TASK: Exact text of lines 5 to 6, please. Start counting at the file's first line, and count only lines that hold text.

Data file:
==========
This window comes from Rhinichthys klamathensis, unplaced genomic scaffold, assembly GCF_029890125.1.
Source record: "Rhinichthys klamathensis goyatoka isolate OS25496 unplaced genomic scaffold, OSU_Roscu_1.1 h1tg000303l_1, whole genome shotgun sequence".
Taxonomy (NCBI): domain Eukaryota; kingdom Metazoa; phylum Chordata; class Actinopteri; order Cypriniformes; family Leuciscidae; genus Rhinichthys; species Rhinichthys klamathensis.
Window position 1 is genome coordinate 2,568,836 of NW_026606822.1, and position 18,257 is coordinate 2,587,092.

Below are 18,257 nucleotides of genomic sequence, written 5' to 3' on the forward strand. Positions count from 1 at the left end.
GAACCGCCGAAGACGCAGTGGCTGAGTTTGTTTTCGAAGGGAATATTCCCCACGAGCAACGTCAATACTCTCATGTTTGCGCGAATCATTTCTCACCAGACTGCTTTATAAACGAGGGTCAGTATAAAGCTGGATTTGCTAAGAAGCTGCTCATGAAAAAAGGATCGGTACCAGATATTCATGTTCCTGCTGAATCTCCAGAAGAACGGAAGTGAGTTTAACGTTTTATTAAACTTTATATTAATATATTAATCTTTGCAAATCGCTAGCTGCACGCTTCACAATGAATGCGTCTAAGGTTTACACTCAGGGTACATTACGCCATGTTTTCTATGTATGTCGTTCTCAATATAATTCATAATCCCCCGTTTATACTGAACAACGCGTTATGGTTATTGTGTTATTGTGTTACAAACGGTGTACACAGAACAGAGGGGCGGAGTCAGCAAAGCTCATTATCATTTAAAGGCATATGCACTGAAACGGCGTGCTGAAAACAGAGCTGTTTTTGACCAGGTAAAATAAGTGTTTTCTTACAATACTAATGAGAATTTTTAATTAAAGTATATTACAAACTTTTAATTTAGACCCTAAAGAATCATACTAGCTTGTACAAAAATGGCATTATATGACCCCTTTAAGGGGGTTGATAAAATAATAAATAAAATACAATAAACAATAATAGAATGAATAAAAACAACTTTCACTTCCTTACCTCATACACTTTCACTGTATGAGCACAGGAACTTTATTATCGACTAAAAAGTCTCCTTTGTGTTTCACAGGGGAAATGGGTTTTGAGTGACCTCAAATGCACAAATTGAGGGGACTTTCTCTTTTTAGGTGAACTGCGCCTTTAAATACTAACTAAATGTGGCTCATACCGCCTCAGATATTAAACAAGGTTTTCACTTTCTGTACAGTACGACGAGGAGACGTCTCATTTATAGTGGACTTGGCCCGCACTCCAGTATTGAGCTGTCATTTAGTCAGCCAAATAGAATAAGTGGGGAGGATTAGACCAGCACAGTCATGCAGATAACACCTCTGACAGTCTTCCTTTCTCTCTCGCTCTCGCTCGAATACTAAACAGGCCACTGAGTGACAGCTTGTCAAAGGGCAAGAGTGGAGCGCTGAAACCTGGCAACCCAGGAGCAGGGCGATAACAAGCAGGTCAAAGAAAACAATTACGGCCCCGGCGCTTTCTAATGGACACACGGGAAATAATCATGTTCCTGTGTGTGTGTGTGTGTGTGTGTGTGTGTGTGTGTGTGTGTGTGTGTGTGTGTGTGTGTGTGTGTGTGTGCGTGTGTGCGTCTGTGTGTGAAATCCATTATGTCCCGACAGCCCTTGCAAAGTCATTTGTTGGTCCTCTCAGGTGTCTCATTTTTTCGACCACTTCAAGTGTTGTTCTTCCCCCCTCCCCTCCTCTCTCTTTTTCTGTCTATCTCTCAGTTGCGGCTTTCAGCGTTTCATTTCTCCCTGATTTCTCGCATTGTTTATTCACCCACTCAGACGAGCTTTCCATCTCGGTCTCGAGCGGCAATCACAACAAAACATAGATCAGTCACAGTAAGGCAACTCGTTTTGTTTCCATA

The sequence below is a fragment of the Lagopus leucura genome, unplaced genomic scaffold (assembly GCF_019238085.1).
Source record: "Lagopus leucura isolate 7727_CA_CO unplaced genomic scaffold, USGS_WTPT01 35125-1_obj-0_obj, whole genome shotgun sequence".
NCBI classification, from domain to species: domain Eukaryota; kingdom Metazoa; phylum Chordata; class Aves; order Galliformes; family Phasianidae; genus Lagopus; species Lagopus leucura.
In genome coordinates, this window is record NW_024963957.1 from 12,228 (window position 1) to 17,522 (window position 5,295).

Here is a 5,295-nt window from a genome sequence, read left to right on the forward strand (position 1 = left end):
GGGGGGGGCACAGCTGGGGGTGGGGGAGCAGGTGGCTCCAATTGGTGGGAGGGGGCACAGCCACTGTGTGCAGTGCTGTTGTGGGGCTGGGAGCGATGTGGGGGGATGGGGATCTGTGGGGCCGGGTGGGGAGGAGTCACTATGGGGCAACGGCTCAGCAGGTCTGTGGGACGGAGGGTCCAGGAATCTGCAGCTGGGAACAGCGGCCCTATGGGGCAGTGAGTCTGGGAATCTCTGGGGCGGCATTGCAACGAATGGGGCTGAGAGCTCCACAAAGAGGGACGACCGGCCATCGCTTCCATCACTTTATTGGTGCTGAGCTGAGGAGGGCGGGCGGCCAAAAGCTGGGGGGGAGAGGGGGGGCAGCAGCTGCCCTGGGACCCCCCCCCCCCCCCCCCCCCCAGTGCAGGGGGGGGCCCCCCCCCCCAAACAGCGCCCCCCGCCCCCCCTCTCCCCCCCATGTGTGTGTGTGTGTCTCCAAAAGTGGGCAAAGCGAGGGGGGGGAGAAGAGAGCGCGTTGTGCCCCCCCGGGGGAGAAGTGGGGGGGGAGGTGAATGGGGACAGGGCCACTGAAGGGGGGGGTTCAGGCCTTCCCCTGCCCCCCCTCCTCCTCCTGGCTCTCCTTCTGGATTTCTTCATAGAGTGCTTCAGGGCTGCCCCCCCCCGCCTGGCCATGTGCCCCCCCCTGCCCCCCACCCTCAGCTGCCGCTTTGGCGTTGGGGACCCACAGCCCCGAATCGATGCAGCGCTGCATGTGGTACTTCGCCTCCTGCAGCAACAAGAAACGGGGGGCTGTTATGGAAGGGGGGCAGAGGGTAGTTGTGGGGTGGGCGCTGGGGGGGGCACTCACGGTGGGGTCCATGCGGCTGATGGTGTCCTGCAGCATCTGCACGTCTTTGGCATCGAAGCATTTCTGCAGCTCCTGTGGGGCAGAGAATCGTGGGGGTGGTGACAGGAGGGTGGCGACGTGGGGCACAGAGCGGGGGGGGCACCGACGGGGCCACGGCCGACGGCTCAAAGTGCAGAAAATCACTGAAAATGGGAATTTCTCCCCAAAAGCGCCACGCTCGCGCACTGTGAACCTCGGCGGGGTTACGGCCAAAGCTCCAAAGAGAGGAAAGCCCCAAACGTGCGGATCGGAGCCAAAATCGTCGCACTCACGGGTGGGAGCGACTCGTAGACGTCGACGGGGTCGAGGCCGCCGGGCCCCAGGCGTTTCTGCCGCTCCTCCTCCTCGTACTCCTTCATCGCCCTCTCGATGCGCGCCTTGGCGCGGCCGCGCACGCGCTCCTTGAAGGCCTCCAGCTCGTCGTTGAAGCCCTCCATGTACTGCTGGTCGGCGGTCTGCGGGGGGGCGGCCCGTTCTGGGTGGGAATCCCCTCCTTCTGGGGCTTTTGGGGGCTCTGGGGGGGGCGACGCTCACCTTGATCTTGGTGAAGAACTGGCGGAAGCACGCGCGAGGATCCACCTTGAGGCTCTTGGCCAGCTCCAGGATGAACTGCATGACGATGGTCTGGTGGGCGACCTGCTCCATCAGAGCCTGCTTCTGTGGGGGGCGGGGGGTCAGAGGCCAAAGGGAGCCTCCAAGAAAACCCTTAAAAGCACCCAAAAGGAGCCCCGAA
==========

Below are 18,257 nucleotides of genomic sequence, written 5' to 3' on the forward strand. Positions count from 1 at the left end.
GAACCGCCGAAGACGCAGTGGCTGAGTTTGTTTTCGAAGGGAATATTCCCCACGAGCAACGTCAATACTCTCATGTTTGCGCGAATCATTTCTCACCAGACTGCTTTATAAACGAGGGTCAGTATAAAGCTGGATTTGCTAAGAAGCTGCTCATGAAAAAAGGATCGGTACCAGATATTCATGTTCCTGCTGAATCTCCAGAAGAACGGAAGTGAGTTTAACGTTTTATTAAACTTTATATTAATATATTAATCTTTGCAAATCGCTAGCTGCACGCTTCACAATGAATGCGTCTAAGGTTTACACTCAGGGTACATTACGCCATGTTTTCTATGTATGTCGTTCTCAATATAATTCATAATCCCCCGTTTATACTGAACAACGCGTTATGGTTATTGTGTTATTGTGTTACAAACGGTGTACACAGAACAGAGGGGCGGAGTCAGCAAAGCTCATTATCATTTAAAGGCATATGCACTGAAACGGCGTGCTGAAAACAGAGCTGTTTTTGACCAGGTAAAATAAGTGTTTTCTTACAATACTAATGAGAATTTTTAATTAAAGTATATTACAAACTTTTAATTTAGACCCTAAAGAATCATACTAGCTTGTACAAAAATGGCATTATATGACCCCTTTAAGGGGGTTGATAAAATAATAAATAAAATACAATAAACAATAATAGAATGAATAAAAACAACTTTCACTTCCTTACCTCATACACTTTCACTGTATGAGCACAGGAACTTTATTATCGACTAAAAAGTCTCCTTTGTGTTTCACAGGGGAAATGGGTTTTGAGTGACCTCAAATGCACAAATTGAGGGGACTTTCTCTTTTTAGGTGAACTGCGCCTTTAAATACTAACTAAATGTGGCTCATACCGCCTCAGATATTAAACAAGGTTTTCACTTTCTGTACAGTACGACGAGGAGACGTCTCATTTATAGTGGACTTGGCCCGCACTCCAGTATTGAGCTGTCATTTAGTCAGCCAAATAGAATAAGTGGGGAGGATTAGACCAGCACAGTCATGCAGATAACACCTCTGACAGTCTTCCTTTCTCTCTCGCTCTCGCTCGAATACTAAACAGGCCACTGAGTGACAGCTTGTCAAAGGGCAAGAGTGGAGCGCTGAAACCTGGCAACCCAGGAGCAGGGCGATAACAAGCAGGTCAAAGAAAACAATTACGGCCCCGGCGCTTTCTAATGGACACACGGGAAATAATCATGTTCCTGTGTGTGTGTGTGTGTGTGTGTGTGTGTGTGTGTGTGTGTGTGTGTGTGTGTGTGTGTGTGTGTGTGTGCGTGTGTGCGTCTGTGTGTGAAATCCATTATGTCCCGACAGCCCTTGCAAAGTCATTTGTTGGTCCTCTCAGGTGTCTCATTTTTTCGACCACTTCAAGTGTTGTTCTTCCCCCCTCCCCTCCTCTCTCTTTTTCTGTCTATCTCTCAGTTGCGGCTTTCAGCGTTTCATTTCTCCCTGATTTCTCGCATTGTTTATTCACCCACTCAGACGAGCTTTCCATCTCGGTCTCGAGCGGCAATCACAACAAAACATAGATCAGTCACAGTAAGGCAACTCGTTTTGTTTCCATA